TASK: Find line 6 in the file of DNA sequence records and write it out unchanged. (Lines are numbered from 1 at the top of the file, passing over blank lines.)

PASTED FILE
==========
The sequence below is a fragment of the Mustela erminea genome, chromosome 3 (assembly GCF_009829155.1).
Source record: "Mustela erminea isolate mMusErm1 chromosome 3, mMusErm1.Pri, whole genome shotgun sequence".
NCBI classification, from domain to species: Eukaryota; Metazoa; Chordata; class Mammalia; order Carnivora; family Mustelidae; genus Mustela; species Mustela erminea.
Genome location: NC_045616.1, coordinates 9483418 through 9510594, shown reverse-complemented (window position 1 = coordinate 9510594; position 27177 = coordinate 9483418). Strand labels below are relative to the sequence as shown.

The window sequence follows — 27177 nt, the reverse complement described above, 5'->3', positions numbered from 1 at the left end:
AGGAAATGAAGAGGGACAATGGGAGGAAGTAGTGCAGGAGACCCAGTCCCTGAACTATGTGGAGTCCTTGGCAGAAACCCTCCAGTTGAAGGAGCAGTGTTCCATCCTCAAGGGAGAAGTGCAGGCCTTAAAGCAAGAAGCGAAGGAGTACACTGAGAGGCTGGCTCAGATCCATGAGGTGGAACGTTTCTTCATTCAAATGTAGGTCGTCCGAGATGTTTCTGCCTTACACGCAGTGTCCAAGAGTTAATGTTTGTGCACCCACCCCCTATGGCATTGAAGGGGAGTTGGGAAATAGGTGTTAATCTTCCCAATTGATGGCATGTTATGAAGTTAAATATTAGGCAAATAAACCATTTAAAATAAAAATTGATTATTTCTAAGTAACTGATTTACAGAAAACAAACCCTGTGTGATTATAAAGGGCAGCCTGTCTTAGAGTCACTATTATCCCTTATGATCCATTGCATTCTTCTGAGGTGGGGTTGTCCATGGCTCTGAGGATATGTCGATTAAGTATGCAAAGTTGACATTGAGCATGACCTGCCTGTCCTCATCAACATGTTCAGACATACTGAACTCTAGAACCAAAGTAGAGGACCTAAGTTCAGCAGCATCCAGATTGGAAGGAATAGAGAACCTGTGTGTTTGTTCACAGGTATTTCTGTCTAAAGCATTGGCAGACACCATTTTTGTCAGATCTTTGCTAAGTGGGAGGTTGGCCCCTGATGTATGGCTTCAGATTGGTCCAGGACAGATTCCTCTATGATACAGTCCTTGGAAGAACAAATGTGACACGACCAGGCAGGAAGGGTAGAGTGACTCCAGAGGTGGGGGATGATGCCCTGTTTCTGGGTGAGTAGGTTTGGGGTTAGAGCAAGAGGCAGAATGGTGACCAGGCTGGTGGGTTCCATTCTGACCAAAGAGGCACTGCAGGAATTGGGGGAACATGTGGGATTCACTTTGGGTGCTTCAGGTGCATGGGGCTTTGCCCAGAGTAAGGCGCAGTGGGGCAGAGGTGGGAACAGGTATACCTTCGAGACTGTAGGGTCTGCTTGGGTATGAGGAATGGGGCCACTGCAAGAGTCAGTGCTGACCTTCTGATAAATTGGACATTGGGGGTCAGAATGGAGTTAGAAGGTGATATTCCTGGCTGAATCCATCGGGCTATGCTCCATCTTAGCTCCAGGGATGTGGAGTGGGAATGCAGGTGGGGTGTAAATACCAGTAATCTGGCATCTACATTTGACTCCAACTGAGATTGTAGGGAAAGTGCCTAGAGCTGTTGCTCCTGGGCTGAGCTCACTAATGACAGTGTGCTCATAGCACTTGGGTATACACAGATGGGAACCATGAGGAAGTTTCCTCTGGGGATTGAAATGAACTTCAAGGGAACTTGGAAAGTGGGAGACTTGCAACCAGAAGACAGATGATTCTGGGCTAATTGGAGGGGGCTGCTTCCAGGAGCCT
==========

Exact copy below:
AGGAAATGAAGAGGGACAATGGGAGGAAGTAGTGCAGGAGACCCAGTCCCTGAACTATGTGGAGTCCTTGGCAGAAACCCTCCAGTTGAAGGAGCAGTGTTCCATCCTCAAGGGAGAAGTGCAGGCCTTAAAGCAAGAAGCGAAGGAGTACACTGAGAGGCTGGCTCAGATCCATGAGGTGGAACGTTTCTTCATTCAAATGTAGGTCGTCCGAGATGTTTCTGCCTTACACGCAGTGTCCAAGAGTTAATGTTTGTGCACCCACCCCCTATGGCATTGAAGGGGAGTTGGGAAATAGGTGTTAATCTTCCCAATTGATGGCATGTTATGAAGTTAAATATTAGGCAAATAAACCATTTAAAATAAAAATTGATTATTTCTAAGTAACTGATTTACAGAAAACAAACCCTGTGTGATTATAAAGGGCAGCCTGTCTTAGAGTCACTATTATCCCTTATGATCCATTGCATTCTTCTGAGGTGGGGTTGTCCATGGCTCTGAGGATATGTCGATTAAGTATGCAAAGTTGACATTGAGCATGACCTGCCTGTCCTCATCAACATGTTCAGACATACTGAACTCTAGAACCAAAGTAGAGGACCTAAGTTCAGCAGCATCCAGATTGGAAGGAATAGAGAACCTGTGTGTTTGTTCACAGGTATTTCTGTCTAAAGCATTGGCAGACACCATTTTTGTCAGATCTTTGCTAAGTGGGAGGTTGGCCCCTGATGTATGGCTTCAGATTGGTCCAGGACAGATTCCTCTATGATACAGTCCTTGGAAGAACAAATGTGACACGACCAGGCAGGAAGGGTAGAGTGACTCCAGAGGTGGGGGATGATGCCCTGTTTCTGGGTGAGTAGGTTTGGGGTTAGAGCAAGAGGCAGAATGGTGACCAGGCTGGTGGGTTCCATTCTGACCAAAGAGGCACTGCAGGAATTGGGGGAACATGTGGGATTCACTTTGGGTGCTTCAGGTGCATGGGGCTTTGCCCAGAGTAAGGCGCAGTGGGGCAGAGGTGGGAACAGGTATACCTTCGAGACTGTAGGGTCTGCTTGGGTATGAGGAATGGGGCCACTGCAAGAGTCAGTGCTGACCTTCTGATAAATTGGACATTGGGGGTCAGAATGGAGTTAGAAGGTGATATTCCTGGCTGAATCCATCGGGCTATGCTCCATCTTAGCTCCAGGGATGTGGAGTGGGAATGCAGGTGGGGTGTAAATACCAGTAATCTGGCATCTACATTTGACTCCAACTGAGATTGTAGGGAAAGTGCCTAGAGCTGTTGCTCCTGGGCTGAGCTCACTAATGACAGTGTGCTCATAGCACTTGGGTATACACAGATGGGAACCATGAGGAAGTTTCCTCTGGGGATTGAAATGAACTTCAAGGGAACTTGGAAAGTGGGAGACTTGCAACCAGAAGACAGATGATTCTGGGCTAATTGGAGGGGGCTGCTTCCAGGAGCCT